Analysis of market power in electricity markets is relevant for understanding the competitive development of the industry's restructuring and liberalization process, but in the existing literature, there is not an adequate consideration of line transmission congestion. The aim of this paper is to propose a new approach to measuring market power in the Italian Power Exchange (IPEX), explicitly considering transmission line congestion. We construct a new measure of the residual demand curve to disentangle unilateral market power from congestion rent for the main Italian generators during the period April 2004 to December 2007. In Italy, this period was one of stable transmission network structure. Following the approach of Wolak (2003, 2009), we measure the unilateral market power with the Lerner index (LI), computed as the inverse of the residual demand elasticity. In conclusion, the correct modeling of the residual demand curve including transmission congestions enables us to compute the zonal LI and therefore more accurately measure the market power when congestion occurs. Our results show that various generators exercise market power only in specific zones. These findings provide deeper understanding of market outcomes in the presence of congestion, suggesting appropriate policy directions for market surveillance and competition regulation.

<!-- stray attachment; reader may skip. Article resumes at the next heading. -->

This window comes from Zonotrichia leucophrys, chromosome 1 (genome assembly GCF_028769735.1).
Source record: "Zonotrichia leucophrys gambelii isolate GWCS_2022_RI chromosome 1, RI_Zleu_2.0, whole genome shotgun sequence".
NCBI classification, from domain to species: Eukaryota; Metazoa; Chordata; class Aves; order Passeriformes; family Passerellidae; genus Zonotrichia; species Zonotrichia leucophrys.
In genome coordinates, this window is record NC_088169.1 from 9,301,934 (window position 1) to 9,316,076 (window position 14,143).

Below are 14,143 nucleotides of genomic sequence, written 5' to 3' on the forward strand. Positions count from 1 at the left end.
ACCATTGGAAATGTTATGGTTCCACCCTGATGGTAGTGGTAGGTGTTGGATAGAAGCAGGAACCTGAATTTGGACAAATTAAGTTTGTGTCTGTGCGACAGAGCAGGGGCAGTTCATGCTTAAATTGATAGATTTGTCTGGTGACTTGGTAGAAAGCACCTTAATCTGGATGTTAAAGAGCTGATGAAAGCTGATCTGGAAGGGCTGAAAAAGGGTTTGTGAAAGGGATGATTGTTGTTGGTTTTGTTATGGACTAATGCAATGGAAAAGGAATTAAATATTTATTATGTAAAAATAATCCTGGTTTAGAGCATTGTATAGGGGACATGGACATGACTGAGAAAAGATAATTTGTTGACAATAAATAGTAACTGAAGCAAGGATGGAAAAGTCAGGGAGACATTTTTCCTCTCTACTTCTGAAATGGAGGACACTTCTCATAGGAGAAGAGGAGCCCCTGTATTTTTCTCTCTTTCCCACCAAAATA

Diffusion of Climate Technologies in the Presence of Commitment Problems

Taran Faehn and Elisabeth T. Isaksen

DOI: http://dx.doi.org/10.5547/01956574.37.2.tfae
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Abstract: